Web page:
# Packing problem

The set packing problem is the question, "Does a collection of sets contain at least $LaTeX: K$ mutually disjoint subsets?" ( $LaTeX: K$ is a positive integer not greater than the number of sets given.) This is solvable in polynomial time if no set has more than 2 members. Otherwise, it has the NP-hard equivalent integer program: $LaTeX: \textstyle \max \left \{ \sum_j x_j: Ax \le 1, x \in \left \{0, 1 \right \}^n\right\},$ where $LaTeX: x_j = 1$ if element $LaTeX: j$ is selected; else, $LaTeX: x_j = 0.$ The matrix $LaTeX: A$ has 0's and 1's, where the i-th row corresponds the i-th set to be packed: $LaTeX: A_{(i, j)}=1$ means element j is in set i; else, $LaTeX: A_{(i, j)}=0.$ The constraint $LaTeX: Ax \le 1$ means that at most one element of each set can be selected. If the IP maximum is less than $LaTeX: K-1,$ or if it equals $LaTeX: K-1 =$ number of elements, the answer to the set packing problem is "No". Otherwise, let $LaTeX: \textstyle x_1, \dots, x_{(K-1)}$ be among those elements selected (re-index, if necessary). Let $LaTeX: S_i$ be all sets containing $LaTeX: x_i.$ Due to the packing constraints, no selected element can be in two sets, so these are disjoint. The remaining set, $LaTeX: S_K,$ is composed of all other elements $LaTeX: \textstyle (x_K, \dots, x_n),$ and must be disjoint from the other sets, so the answer to the set packing question is "Yes" (and we can construct the disjoint subsets).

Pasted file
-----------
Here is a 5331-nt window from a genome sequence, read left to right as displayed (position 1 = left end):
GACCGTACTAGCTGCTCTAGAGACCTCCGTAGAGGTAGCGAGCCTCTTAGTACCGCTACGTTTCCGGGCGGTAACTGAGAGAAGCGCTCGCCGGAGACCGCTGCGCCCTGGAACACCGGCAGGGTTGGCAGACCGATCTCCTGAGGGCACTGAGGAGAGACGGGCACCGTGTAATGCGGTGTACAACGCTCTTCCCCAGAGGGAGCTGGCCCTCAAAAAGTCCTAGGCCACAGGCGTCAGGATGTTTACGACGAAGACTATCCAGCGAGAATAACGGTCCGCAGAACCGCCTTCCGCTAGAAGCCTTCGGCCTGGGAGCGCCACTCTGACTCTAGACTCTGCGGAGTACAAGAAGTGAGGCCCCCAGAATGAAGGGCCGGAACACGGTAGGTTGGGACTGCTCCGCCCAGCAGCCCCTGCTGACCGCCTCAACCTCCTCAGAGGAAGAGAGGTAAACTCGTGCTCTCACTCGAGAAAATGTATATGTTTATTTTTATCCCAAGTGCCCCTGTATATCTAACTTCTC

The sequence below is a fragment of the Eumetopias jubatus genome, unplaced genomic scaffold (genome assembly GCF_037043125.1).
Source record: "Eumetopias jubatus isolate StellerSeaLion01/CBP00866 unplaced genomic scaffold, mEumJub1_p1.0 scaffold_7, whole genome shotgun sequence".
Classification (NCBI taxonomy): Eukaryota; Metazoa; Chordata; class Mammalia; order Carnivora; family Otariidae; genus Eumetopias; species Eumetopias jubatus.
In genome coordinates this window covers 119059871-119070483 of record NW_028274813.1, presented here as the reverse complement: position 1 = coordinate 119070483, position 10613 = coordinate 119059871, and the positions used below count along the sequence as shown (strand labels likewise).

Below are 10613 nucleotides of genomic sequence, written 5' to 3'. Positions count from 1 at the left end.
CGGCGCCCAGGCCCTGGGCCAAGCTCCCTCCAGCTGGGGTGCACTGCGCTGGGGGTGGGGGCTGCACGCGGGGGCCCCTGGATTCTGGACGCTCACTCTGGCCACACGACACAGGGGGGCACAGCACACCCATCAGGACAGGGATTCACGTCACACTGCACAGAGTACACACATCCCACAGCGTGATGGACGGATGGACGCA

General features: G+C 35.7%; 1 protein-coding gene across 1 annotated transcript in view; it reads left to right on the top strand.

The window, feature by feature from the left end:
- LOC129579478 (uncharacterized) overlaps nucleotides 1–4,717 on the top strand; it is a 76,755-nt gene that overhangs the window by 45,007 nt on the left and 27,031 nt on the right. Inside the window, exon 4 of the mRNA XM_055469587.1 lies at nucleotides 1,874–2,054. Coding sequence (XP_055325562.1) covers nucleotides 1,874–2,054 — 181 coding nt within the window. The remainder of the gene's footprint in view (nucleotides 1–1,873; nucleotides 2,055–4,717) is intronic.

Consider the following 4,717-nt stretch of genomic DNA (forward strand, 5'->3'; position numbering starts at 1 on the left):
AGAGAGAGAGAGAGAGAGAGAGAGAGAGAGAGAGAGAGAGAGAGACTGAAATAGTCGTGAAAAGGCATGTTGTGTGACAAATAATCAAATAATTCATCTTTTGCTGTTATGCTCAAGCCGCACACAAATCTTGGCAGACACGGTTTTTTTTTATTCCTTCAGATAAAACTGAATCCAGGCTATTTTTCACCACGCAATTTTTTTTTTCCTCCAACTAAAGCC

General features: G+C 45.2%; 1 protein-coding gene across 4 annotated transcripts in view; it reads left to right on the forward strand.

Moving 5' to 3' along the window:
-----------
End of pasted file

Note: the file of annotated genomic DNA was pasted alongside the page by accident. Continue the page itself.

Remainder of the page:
A special case is the node packing problem on a graph: find a set of nodes of maximum cardinality such that no node is incident with the same edge (or arc). In that case, every row of $LaTeX: A$ has exactly two 1's, and this is sometimes called egree-2 inequalities. Another special case is the bin packing problem.
The IP formulation has the natural extension: $LaTeX: \textstyle \max \left \{ cx: Ax \le b, x \in \left \{0,1 \right \}^n \right \},$ where $LaTeX: \textstyle c \ge 0$ and $LaTeX: \textstyle b \ge 1.$ This allows up to $LaTeX: b_i$ elements to be selected from the i-th set, and elements can be weighted by value $LaTeX: (c).$